65th N.C. Azalea Festival: It must be springtime
Wilmington, North Carolina and its island beaches! Each year in April when the landscape is dominated by thousands of brilliant pink, white, and purple azaleas, Wilmington pays homage to these dazzling flowers during the annual North Carolina Azalea Festival, a five-day celebration that ushers in spring with Southern hospitality and fanfare. A springtime tradition since 1948, the 65th Annual North Carolina Azalea Festival (April 11-15, 2012) celebrates the rich history, arts, and culture of Wilmington, North Carolinaâ€™s historic river district and the island beaches of Carolina Beach, Kure Beach, and Wrightsville Beach.
Highlights of the N.C. Azalea Festival include the Cape Fear Garden Club Azalea Belles dressed in period hoop skirts, an elaborate parade, juried arts and craft shows, a traveling circus, concerts, fireworks, and a street fair with exhibits, vendors, live entertainment, and kidsâ€™ activities. Signature events include the Cape Fear Garden Clubâ€™s Azalea Garden Tour (April 13-15), one of the Southâ€™s longest-running and most popular garden tours. The 59th annual Azalea Garden Tourâ€™s theme, â€śFollow the Blooms,â€ť showcases 13 public and private gardens that includes a mix of established and new landscapes. For details and tickets: www.azaleagardentour.org. The 2012 Azalea Home Tour (April 14-15) showcases nine private homes and a church of historical and architectural interest. For home tour tickets: www.historicwilmington.org. A two-hour parade on Saturday morning in Downtown Wilmington features azalea-adorned floats, marching bands, clowns, show animals, and celebrities, including Queen Azalea Erika Dunlap, a former Miss America (2004) and the first Black woman to be crowned Miss Florida. Leading the parade will be Grand Marshal Major General James E. Livingston, USMC (RET). Other celebrity guests include: Miss North Carolina 2011 Hailey Best; former â€śThe Bachelorâ€ť contestant/UNCW graduate Ashley Spivey, TopCat Lindsey Yoder (Carolina Panther Cheerleader), former NASA Astronaut Colonel Jerry L. Ross, USAF (RET); and Sergeant First Class Hugh Conlon IV (RET) and liaison for the U.S. Army Wounded Warrior Program.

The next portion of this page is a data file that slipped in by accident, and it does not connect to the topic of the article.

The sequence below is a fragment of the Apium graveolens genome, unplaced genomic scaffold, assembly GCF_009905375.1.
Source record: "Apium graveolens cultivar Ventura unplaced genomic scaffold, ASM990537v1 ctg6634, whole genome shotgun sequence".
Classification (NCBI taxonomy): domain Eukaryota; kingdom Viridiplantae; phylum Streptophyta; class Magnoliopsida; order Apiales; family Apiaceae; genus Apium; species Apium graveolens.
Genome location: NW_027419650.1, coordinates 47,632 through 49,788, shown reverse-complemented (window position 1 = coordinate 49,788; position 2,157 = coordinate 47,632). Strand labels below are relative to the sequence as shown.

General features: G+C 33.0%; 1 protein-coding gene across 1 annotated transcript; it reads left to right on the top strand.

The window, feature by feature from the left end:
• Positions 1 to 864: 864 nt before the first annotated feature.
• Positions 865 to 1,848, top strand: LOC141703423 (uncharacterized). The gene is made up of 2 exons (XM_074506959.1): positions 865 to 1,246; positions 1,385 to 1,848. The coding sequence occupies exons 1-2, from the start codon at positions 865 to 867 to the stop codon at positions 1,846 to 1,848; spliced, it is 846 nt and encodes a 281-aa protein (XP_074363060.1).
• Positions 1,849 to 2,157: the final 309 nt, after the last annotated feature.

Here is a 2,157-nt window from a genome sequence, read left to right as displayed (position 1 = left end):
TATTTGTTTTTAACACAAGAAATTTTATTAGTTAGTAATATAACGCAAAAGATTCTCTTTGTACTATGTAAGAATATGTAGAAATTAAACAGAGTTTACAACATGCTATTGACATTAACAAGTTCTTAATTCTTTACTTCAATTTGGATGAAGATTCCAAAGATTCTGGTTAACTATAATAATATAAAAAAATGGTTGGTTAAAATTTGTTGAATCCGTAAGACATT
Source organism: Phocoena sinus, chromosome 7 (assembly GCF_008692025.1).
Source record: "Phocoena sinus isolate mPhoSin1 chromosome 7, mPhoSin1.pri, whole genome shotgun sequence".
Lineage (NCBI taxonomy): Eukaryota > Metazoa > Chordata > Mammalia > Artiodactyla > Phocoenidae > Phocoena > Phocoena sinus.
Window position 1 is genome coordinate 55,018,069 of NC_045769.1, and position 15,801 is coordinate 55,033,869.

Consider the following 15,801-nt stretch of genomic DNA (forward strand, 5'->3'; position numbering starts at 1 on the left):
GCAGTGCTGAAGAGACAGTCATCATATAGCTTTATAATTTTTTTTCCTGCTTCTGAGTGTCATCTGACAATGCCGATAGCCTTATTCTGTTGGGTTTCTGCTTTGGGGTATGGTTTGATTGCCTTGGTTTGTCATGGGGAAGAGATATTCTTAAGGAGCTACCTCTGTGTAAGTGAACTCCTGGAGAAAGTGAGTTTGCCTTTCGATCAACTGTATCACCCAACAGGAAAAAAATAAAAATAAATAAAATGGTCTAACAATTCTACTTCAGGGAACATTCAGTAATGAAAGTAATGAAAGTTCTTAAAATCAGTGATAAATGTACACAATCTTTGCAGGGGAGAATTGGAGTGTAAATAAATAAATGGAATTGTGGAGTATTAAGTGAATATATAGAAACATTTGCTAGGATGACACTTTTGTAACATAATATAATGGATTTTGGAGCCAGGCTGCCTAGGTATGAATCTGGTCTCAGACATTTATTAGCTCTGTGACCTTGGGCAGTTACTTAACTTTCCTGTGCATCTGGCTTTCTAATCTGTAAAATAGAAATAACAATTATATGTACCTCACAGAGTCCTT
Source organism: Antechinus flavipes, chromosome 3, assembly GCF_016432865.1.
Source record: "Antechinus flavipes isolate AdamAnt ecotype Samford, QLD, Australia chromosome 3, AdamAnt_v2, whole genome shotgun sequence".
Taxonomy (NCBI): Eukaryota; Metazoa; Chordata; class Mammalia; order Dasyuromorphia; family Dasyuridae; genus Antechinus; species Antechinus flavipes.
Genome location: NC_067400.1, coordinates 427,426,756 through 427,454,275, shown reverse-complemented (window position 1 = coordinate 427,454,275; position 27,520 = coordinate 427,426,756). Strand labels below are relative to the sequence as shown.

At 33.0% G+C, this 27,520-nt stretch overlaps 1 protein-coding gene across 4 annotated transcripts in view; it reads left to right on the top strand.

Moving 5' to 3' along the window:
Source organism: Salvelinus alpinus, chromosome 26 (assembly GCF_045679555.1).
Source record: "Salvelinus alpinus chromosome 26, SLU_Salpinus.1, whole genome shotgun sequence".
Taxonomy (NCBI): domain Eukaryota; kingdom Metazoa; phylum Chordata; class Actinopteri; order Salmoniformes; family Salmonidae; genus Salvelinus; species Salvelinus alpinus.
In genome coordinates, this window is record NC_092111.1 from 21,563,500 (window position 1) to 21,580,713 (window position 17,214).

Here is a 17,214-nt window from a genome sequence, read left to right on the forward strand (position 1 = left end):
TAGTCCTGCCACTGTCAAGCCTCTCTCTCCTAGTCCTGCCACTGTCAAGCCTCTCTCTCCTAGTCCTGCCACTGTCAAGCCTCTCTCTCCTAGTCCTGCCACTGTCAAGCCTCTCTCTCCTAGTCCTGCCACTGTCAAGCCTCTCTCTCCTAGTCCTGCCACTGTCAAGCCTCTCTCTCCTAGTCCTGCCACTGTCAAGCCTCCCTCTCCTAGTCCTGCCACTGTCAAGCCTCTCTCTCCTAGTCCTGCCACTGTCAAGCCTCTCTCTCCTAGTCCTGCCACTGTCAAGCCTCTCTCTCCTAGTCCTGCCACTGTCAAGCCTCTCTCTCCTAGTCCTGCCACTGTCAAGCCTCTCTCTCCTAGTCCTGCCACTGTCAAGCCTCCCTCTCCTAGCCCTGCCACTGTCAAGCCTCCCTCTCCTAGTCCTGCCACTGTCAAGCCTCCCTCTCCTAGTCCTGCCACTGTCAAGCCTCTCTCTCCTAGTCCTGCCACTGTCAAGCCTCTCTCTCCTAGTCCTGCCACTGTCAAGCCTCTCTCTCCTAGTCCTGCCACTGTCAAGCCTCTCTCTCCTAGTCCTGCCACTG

Music plays a major role in every N.C. Azalea Festival. This yearâ€™s headline acts are country music newcomer and reigning â€śAmerican Idolâ€ť winner Scotty McCreery, and the award-winning popular recording artist Kenny Loggins. Tickets for both concerts are available online at www.ncazaleafestival.org.
Defense of the right to vote remains critical as legislation that would require a government-issued photo ID, shorten voting hours, curtail early voting, and/or impose absurd penalties limiting the registration process is pending in 27 states, said analysts.
â€śYoung people today have not had access to African American teachers as generations before. Theyâ€™ve missed the models of intellectual authorities,â€ť said Dr. Fenwick. â€śSeventy-three percent of inner city teachers are White â€¦ the majority of public school children are Black and Latino.â€ť
She explained that the children have little if any access to diverse teachers and said there is a need for Black educational leadership. Research shows Black students with Black teachers are less likely to be targeted for special education, less likely to be suspended and less likely to be expelled. They are also more likely to be targeted for gifted and talented programs, said experts.
The report includes articles by Dr. Steve Perry, â€śReal Reform is Getting Kids One Step Closer to Quality Schoolsâ€ť and â€śSacrifice If You Must-The Reward is Clearâ€ť by Gregory Carr, Ph.D. and J.D.
â€śThe current challenges facing American higher education places students from Black, Brown and poor communities at a crossroads nearly 60 years since the landmark Brown v. Board of Education decision,â€ť wrote Dr. Carr.
â€śFaced with the prospect of taking on mounting post- secondary debt but seemingly facing uncertain prospects of employment with only a high school diploma, many of these students ask themselves, should I go to college?â€ť
His answer is an unequivocal, â€śYes.â€ť
â€śThe fight to fund schools equally, make college tuition affordable, economically revitalize impoverished communities, or to continue to improve access to affordable health care for all Americans will not be won without increased civic participation,â€ť Mr. Morial commented.
The State of Black America report, issued annually by the National Urban League since 1976, includes an â€śEquality Index,â€ť which compares Black and Latino progress to White Americans on issues such as income, homeownership, health insurance and education.
The 2012 National Urban League Equality Index documents significantly reduced minority voter registration and voter participation in the 2010 mid-term elections. This lost ground in civic engagement offset modest gains in education and health.
For Blacks, this resulted in an essentially unchanged 2012 Equality Index of 71.5 percent and for Latinos, a decline from 76.7 percent in 2011 to 76.1 percent in 2012.
Jeff Johnson of BET fame encouraged the panel to offer solutions.
â€śChange some of the ways we describe our situation,â€ť offered Mr. Powell. â€śWe have to have a level of compassion for our people â€¦Weâ€™ve abandoned the masses of our people. We must challenge our people with love.â€ť
â€śFind something to be engaged in. We all have a responsibility. â€¦ You are a leader. You have a responsibility to go to communities and show people how to be. Change the direction of the conversation, create institutions and be accessible. Love the people.â€ť
Start an economic movement, said nationally syndicated radio host Warren Ballentine. â€śOpen accounts in Black banks. The government wonâ€™t save us. The only ones who will save us is us.â€ť â€˘